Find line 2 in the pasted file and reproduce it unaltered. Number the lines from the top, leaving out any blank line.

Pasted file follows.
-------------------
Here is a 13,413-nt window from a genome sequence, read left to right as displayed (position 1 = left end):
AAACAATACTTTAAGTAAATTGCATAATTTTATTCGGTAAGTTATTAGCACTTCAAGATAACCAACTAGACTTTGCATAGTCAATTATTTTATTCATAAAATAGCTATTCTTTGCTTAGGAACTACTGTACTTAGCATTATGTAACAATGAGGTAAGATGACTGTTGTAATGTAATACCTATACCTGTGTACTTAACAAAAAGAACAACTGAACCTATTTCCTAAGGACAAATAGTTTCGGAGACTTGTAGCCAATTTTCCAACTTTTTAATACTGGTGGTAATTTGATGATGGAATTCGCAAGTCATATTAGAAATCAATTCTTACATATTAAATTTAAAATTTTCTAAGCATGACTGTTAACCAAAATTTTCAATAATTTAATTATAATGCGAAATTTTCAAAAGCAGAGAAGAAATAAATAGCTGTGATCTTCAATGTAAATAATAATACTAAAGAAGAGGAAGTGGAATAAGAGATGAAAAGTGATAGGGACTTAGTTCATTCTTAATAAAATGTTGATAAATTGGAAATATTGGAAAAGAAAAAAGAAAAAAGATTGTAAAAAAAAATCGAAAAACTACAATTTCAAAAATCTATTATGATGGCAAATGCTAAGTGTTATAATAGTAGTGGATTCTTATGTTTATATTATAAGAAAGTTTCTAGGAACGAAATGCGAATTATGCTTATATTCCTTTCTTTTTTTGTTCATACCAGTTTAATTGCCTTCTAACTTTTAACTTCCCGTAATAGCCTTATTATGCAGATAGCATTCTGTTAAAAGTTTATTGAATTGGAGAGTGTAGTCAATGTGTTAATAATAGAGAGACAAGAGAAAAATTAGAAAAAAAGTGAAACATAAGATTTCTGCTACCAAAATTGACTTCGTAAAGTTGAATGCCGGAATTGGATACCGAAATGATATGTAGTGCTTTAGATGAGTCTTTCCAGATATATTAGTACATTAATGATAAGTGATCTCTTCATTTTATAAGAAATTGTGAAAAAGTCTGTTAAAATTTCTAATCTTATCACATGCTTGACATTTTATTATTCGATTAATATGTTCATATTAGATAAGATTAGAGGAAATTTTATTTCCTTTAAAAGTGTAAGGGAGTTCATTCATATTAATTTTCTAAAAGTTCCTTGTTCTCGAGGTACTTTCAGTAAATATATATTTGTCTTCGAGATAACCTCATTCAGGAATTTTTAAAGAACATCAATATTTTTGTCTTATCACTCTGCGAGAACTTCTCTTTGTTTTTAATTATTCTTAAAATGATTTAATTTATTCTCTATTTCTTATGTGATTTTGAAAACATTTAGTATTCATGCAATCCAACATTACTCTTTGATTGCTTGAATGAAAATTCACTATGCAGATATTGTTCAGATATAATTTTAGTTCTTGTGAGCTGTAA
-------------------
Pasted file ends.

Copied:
AAACAATACTTTAAGTAAATTGCATAATTTTATTCGGTAAGTTATTAGCACTTCAAGATAACCAACTAGACTTTGCATAGTCAATTATTTTATTCATAAAATAGCTATTCTTTGCTTAGGAACTACTGTACTTAGCATTATGTAACAATGAGGTAAGATGACTGTTGTAATGTAATACCTATACCTGTGTACTTAACAAAAAGAACAACTGAACCTATTTCCTAAGGACAAATAGTTTCGGAGACTTGTAGCCAATTTTCCAACTTTTTAATACTGGTGGTAATTTGATGATGGAATTCGCAAGTCATATTAGAAATCAATTCTTACATATTAAATTTAAAATTTTCTAAGCATGACTGTTAACCAAAATTTTCAATAATTTAATTATAATGCGAAATTTTCAAAAGCAGAGAAGAAATAAATAGCTGTGATCTTCAATGTAAATAATAATACTAAAGAAGAGGAAGTGGAATAAGAGATGAAAAGTGATAGGGACTTAGTTCATTCTTAATAAAATGTTGATAAATTGGAAATATTGGAAAAGAAAAAAGAAAAAAGATTGTAAAAAAAAATCGAAAAACTACAATTTCAAAAATCTATTATGATGGCAAATGCTAAGTGTTATAATAGTAGTGGATTCTTATGTTTATATTATAAGAAAGTTTCTAGGAACGAAATGCGAATTATGCTTATATTCCTTTCTTTTTTTGTTCATACCAGTTTAATTGCCTTCTAACTTTTAACTTCCCGTAATAGCCTTATTATGCAGATAGCATTCTGTTAAAAGTTTATTGAATTGGAGAGTGTAGTCAATGTGTTAATAATAGAGAGACAAGAGAAAAATTAGAAAAAAAGTGAAACATAAGATTTCTGCTACCAAAATTGACTTCGTAAAGTTGAATGCCGGAATTGGATACCGAAATGATATGTAGTGCTTTAGATGAGTCTTTCCAGATATATTAGTACATTAATGATAAGTGATCTCTTCATTTTATAAGAAATTGTGAAAAAGTCTGTTAAAATTTCTAATCTTATCACATGCTTGACATTTTATTATTCGATTAATATGTTCATATTAGATAAGATTAGAGGAAATTTTATTTCCTTTAAAAGTGTAAGGGAGTTCATTCATATTAATTTTCTAAAAGTTCCTTGTTCTCGAGGTACTTTCAGTAAATATATATTTGTCTTCGAGATAACCTCATTCAGGAATTTTTAAAGAACATCAATATTTTTGTCTTATCACTCTGCGAGAACTTCTCTTTGTTTTTAATTATTCTTAAAATGATTTAATTTATTCTCTATTTCTTATGTGATTTTGAAAACATTTAGTATTCATGCAATCCAACATTACTCTTTGATTGCTTGAATGAAAATTCACTATGCAGATATTGTTCAGATATAATTTTAGTTCTTGTGAGCTGTAA